Jane Fonda and Lily Tomlin play game with Jimmy Fallon
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The record-breaking Netflix show, Grace and Frankie will air the final 12 episodes on April 29. Despite the show focusing on older 70-something year-old characters, in the past Tomlin has said that she doesn’t feel the same age as her character Frankie. But in a throwback interview alongside co-star Fonda, where the pair discuss their ailments, aches and pains as they both get older, Tomlin’s words beg to differ. During the 2018 interview, Tomlin discussed her battle with osteoarthritis – a condition type of arthritis causes joints to become painful and stiff.
Whilst Fonda discussed her multiple replacement surgeries that have included both of her knees and hips, Tomlin added: “I have osteoarthritis and these joints poke out.
“My hands are just ruined. I used to have lovely, graceful hands and now they’re kind of like a kielbasa.”
“They work, though,” Fonda reminds her.
“They work — exactly, exactly,” Tomlin nods in agreement.
“I know the worst is yet to come, in terms of deterioration,” Tomlin continued to add, when the conversation turned to the prospect of death.
“I’ve come to accept that… I’ve been conscious of that for my whole life in a way.”
For the pair, appearing in Grace and Frankie addresses important issues that affect the elderly, and are not often portrayed on television.
“It’s particularly important as you get older,” Fonda says.
“One of the dangers of the elderly is loneliness… it can be very harmful to the mind and body. Even though there’s a lot of stumbles and ripples, literally and figuratively, we’re friends and you don’t see that very often.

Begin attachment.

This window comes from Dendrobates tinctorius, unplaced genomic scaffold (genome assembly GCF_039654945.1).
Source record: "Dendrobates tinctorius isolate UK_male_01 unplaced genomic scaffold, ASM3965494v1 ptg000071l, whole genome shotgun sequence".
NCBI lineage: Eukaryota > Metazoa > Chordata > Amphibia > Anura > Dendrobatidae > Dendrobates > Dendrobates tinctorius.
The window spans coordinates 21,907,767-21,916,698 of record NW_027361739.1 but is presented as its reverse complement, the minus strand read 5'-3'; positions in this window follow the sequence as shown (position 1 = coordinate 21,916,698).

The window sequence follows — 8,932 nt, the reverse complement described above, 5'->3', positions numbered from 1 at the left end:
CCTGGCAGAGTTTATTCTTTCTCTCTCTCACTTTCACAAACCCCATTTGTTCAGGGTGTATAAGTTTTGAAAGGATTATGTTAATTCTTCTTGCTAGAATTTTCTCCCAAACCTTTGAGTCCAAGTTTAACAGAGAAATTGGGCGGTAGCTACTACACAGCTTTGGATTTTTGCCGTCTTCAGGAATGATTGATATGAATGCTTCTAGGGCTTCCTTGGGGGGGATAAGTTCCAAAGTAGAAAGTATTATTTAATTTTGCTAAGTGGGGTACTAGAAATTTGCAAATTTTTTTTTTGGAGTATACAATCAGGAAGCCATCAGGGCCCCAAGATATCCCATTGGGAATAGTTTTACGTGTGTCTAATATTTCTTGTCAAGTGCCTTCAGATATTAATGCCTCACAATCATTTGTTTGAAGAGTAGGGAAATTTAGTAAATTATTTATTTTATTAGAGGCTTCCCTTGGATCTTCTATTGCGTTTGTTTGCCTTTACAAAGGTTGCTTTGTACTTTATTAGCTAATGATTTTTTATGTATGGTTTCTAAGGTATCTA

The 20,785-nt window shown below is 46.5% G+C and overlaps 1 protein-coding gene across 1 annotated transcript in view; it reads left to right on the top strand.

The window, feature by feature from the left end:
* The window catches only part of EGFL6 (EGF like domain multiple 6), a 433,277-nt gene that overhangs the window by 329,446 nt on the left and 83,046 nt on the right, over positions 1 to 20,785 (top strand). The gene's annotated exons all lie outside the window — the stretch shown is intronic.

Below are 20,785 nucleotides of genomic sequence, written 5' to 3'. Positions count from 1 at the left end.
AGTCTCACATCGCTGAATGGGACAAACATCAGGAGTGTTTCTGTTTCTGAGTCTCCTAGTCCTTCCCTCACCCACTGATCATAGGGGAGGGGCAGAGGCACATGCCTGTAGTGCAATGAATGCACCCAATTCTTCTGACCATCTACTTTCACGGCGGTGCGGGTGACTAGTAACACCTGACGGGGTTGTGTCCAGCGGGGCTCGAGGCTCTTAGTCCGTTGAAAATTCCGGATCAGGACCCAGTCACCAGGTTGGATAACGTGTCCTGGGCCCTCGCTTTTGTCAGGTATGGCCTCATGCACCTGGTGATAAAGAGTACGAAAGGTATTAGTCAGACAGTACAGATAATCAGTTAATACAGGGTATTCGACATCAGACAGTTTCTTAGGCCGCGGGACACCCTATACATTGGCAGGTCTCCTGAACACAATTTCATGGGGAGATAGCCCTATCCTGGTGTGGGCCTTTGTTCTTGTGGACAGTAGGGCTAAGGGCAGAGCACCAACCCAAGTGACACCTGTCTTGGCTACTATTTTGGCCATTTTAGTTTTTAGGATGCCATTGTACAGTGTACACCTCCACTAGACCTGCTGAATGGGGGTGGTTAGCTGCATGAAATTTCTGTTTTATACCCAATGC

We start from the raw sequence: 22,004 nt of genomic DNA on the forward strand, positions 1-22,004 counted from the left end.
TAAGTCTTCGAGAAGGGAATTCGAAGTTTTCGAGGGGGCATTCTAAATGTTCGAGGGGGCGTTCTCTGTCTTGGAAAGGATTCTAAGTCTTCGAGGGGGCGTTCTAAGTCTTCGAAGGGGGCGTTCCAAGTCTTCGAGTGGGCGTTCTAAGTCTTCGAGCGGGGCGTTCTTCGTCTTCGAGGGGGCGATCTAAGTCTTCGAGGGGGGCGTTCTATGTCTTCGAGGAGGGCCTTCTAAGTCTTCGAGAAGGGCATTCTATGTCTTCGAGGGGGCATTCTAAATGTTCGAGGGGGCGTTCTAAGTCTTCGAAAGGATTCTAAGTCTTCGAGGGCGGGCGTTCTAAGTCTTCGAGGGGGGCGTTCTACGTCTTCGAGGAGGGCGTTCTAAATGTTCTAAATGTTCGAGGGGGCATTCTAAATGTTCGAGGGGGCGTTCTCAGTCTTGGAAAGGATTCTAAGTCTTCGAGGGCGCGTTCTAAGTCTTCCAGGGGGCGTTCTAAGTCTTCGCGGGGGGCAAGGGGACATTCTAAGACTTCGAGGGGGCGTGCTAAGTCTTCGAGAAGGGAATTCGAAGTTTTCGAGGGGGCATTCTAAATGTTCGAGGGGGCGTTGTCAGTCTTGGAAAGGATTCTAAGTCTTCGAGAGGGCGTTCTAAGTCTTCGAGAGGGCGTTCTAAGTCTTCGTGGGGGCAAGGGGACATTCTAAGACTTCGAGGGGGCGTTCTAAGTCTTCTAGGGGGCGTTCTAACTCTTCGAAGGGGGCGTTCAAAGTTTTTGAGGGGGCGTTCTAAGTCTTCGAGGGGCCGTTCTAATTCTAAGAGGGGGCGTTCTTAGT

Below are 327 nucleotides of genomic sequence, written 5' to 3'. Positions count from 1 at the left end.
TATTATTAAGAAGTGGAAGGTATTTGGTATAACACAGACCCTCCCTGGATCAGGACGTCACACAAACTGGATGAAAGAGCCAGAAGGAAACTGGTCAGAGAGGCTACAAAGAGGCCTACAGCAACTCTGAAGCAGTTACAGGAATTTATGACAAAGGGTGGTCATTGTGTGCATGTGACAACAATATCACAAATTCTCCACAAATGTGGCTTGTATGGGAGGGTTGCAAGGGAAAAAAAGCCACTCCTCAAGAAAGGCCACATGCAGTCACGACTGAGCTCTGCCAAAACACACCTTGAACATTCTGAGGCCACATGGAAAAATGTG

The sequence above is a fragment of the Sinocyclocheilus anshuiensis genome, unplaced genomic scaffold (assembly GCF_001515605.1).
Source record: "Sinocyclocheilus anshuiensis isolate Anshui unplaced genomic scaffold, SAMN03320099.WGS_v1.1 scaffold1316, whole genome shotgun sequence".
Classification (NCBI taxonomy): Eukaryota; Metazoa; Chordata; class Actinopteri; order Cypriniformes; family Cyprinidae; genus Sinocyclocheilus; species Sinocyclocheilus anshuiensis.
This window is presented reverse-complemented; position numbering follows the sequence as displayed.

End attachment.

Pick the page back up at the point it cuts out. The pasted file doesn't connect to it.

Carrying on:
“We both recognise what we’re doing is important: showing, first of all, that old age doesn’t have to be downhill, and that when you have somebody that has your back, it can make all the difference.”
The World Health Organisation (WHO) explains that getting older can come with an increased risk of various health conditions. In fact, common conditions in older age include:
- Hearing loss
- Cataracts and refractive errors
- Back and neck pain
- Chronic obstructive pulmonary disease
For some individuals, many of the above health conditions can happen at the same time. Older age is also synonymous with the development of various “complex health states”, known as geriatric syndromes.
These prevalent health issues, which are more common in older adults include: falls, cognitive impairment and delirium, depression, and polypharmacy. The presence of these conditions may influence overall ability to tolerate therapy as well as quality of life and potentially survival.
As already mentioned, arthritis is a condition that causes inflammation and stiffness around the joints. There are several different types, but osteoarthritis is the most common.
In addition to pain, individuals may also experience swelling, tenderness, grating or crackling sounds when moving the affected joints. These symptoms may “come and go”, and often affect small joints in the hands or knees and hips.
The condition develops as, over time, joints are exposed to a constant low level of damage. In most cases, your body repairs the damage itself and you do not experience any symptoms.
However, for individuals with osteoarthritis, the protective cartilage on the ends of your bones breaks down. This causes bony growths to develop, and the area can become red and swollen.
Although there is currently no cure for arthritis, there are a number of treatments available that aim to reduce symptoms. Mild symptoms can sometimes be managed with simple measures including:
- Regular exercise
- Losing weight if you’re overweight
- Wearing suitable footwear
- Using special devices to reduce the strain on your joints during your everyday activities.
However, for those with more complex and severe osteoarthritis, additional treatments such as painkillers or prescribed exercises from a physiotherapist might be needed.
In a small number of cases, where these damage to the joints is proving tricky to treat, surgery may be done to repair, strengthen or replace a damaged joint.
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